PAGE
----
Commercial loans hurt Kenya’s risk profile, Treasury report shows
Lewis Njoka @LewisNjoka
Borrowing from commercials sources, as opposed to concessional loans, has increased Kenya’s cost of loans and affected negatively the country’s risk profile, a report by the National Treasury shows.
This has seen the government, through the medium-term debt strategy, seek to move away from commercial loans and lean more towards concessional loans.
External debt though largely skewed towards concessional terms has been negatively impacted by commercial loans in the portfolio.
Such commercial loans such as Eurobonds have impacted cost and risk profile including the average maturity period, grace period and average maturity rate and average interest rate as new external loan commitments were 15, six and four years respectively,” says the Annual Public Debt Management Report 2020.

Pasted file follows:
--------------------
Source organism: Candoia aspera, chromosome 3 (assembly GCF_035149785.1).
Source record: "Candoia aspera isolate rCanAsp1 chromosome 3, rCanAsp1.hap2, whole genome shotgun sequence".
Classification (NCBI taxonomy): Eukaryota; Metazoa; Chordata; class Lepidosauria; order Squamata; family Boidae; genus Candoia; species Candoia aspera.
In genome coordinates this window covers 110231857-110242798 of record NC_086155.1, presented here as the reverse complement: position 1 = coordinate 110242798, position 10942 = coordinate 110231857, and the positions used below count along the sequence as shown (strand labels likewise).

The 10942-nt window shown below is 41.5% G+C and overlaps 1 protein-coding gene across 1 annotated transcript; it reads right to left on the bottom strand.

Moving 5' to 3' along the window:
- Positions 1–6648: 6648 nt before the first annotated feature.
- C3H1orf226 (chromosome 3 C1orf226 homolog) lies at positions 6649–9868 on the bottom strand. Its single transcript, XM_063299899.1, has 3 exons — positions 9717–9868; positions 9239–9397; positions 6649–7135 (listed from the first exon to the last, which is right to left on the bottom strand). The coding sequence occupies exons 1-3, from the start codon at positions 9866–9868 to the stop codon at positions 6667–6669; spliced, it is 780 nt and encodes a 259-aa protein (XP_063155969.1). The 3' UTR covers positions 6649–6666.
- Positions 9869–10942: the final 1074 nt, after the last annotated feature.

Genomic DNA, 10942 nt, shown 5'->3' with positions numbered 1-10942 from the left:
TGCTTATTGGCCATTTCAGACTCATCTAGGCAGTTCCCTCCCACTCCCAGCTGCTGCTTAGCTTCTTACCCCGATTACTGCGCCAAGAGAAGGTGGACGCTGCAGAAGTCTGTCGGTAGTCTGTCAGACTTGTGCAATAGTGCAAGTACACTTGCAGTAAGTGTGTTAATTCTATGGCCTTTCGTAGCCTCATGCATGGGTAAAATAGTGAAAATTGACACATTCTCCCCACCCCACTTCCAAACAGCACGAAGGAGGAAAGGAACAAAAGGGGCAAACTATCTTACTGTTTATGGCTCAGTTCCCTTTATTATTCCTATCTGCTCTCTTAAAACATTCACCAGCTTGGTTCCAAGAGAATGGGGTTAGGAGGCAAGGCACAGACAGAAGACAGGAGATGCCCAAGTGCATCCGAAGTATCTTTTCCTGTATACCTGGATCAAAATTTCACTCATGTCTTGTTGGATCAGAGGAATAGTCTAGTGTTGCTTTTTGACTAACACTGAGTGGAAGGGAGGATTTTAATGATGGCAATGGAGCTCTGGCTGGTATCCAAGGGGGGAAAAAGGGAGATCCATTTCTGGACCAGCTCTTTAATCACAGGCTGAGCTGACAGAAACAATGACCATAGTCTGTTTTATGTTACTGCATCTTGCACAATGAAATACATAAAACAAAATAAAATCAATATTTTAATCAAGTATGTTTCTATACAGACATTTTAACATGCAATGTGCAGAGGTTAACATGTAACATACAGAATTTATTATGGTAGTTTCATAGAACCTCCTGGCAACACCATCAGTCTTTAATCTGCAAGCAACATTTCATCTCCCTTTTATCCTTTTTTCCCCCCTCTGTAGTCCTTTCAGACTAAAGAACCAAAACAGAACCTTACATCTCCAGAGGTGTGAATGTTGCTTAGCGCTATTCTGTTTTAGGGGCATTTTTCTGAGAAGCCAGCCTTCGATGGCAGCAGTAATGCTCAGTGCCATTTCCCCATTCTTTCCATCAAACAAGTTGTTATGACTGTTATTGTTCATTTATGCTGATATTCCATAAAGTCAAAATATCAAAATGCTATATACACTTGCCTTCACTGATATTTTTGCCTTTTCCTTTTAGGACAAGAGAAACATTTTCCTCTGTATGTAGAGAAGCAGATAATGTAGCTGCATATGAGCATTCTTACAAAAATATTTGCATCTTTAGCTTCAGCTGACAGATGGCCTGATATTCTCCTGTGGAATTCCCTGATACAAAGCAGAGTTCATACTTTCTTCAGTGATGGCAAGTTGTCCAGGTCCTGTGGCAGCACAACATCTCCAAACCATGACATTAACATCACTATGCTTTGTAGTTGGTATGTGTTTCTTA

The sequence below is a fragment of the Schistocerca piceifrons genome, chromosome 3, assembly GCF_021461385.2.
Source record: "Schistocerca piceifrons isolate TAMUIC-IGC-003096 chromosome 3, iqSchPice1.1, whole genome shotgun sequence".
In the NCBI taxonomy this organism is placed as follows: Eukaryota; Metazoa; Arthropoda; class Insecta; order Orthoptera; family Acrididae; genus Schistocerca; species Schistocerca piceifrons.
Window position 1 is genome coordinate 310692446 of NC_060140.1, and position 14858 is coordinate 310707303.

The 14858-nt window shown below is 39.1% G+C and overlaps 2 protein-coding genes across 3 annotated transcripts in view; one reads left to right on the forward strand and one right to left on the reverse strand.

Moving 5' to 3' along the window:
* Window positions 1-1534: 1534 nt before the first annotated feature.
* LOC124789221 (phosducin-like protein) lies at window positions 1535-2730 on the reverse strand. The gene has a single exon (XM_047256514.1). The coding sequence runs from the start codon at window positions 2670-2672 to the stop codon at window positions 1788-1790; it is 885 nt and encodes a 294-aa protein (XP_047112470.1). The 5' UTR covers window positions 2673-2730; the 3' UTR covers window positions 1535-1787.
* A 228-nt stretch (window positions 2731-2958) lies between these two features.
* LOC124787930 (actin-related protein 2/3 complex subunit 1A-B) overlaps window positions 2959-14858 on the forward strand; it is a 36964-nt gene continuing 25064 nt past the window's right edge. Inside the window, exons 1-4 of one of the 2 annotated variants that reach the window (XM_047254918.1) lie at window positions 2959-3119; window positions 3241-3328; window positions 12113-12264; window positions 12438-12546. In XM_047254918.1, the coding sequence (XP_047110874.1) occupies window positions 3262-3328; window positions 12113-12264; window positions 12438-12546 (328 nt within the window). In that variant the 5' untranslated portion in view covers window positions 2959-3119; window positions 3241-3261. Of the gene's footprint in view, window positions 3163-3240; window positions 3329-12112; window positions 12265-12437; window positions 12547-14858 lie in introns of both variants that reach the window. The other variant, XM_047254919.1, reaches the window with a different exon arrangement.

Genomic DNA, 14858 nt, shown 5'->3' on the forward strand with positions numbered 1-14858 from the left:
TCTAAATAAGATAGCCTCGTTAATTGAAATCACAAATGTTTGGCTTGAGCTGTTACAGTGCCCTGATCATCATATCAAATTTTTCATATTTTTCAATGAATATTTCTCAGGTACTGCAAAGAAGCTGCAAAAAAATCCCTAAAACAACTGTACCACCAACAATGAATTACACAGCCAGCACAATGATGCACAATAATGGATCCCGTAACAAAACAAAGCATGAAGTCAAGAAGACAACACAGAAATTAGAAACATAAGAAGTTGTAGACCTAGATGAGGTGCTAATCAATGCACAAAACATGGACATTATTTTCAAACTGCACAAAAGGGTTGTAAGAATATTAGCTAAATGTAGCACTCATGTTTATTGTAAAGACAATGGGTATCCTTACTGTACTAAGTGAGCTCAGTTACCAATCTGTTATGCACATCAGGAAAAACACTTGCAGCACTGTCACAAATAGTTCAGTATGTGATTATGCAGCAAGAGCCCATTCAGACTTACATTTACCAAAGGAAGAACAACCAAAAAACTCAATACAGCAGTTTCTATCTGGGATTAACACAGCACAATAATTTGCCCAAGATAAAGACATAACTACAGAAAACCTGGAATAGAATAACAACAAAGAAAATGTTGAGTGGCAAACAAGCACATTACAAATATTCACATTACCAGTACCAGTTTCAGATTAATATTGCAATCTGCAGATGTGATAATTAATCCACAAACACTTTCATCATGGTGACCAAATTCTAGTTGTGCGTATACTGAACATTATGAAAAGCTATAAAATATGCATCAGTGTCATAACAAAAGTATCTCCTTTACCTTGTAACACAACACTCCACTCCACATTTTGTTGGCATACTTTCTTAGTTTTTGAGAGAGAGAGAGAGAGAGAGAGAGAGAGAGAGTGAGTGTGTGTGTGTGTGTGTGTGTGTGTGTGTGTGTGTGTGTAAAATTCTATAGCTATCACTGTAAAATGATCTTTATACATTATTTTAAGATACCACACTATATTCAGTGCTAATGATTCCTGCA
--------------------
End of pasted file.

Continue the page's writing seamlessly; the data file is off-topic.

The financial year 2019/2020 report, tabled in the National Assembly on Friday, shows that Kenya’s total public and publicly guaranteed debt rose to Sh6.7 trillion, equivalent to 65.6 per cent of the gross domestic product (GDP), as at the end of June.
Of the Sh6.7 trillion, 52.5 per cent is external debt while 47.5 per cent was borrowed domestically. A majority of the loans are concessional loans.
Since then, the debt has risen further to stand at Sh7.1 trillion as of August this year, according to the Central Bank of Kenya (CBK).
As of June 30, public external debt stood at Sh3.4 trillion with multilateral creditors comprising 39.1 per cent up from 31.8 per cent same time in 2019.